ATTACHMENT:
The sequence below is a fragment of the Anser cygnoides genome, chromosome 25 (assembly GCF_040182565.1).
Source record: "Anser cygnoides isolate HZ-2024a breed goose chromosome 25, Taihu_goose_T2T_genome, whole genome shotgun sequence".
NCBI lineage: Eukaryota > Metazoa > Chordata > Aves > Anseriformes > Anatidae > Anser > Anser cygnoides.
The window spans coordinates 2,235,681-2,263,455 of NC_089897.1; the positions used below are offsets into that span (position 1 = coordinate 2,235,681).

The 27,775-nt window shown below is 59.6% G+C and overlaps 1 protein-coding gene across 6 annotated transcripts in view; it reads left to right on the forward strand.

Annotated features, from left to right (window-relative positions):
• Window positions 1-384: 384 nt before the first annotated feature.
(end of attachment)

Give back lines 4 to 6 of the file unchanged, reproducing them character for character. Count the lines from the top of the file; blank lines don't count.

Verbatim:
The window spans coordinates 2,235,681-2,263,455 of NC_089897.1; the positions used below are offsets into that span (position 1 = coordinate 2,235,681).

The 27,775-nt window shown below is 59.6% G+C and overlaps 1 protein-coding gene across 6 annotated transcripts in view; it reads left to right on the forward strand.

Annotated features, from left to right (window-relative positions):